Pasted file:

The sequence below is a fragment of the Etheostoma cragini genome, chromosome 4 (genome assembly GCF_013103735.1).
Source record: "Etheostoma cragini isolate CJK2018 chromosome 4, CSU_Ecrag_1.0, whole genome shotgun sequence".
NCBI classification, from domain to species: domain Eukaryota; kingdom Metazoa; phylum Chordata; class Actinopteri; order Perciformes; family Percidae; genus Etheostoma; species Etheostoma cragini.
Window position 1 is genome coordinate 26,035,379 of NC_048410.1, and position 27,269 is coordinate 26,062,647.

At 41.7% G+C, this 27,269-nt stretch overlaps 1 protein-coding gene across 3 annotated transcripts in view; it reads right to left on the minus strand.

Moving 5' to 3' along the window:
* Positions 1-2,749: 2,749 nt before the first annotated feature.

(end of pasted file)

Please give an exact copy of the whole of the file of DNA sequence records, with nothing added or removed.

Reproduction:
The sequence below is a fragment of the Etheostoma cragini genome, chromosome 4 (genome assembly GCF_013103735.1).
Source record: "Etheostoma cragini isolate CJK2018 chromosome 4, CSU_Ecrag_1.0, whole genome shotgun sequence".
NCBI classification, from domain to species: domain Eukaryota; kingdom Metazoa; phylum Chordata; class Actinopteri; order Perciformes; family Percidae; genus Etheostoma; species Etheostoma cragini.
Window position 1 is genome coordinate 26,035,379 of NC_048410.1, and position 27,269 is coordinate 26,062,647.

At 41.7% G+C, this 27,269-nt stretch overlaps 1 protein-coding gene across 3 annotated transcripts in view; it reads right to left on the minus strand.

Moving 5' to 3' along the window:
* Positions 1-2,749: 2,749 nt before the first annotated feature.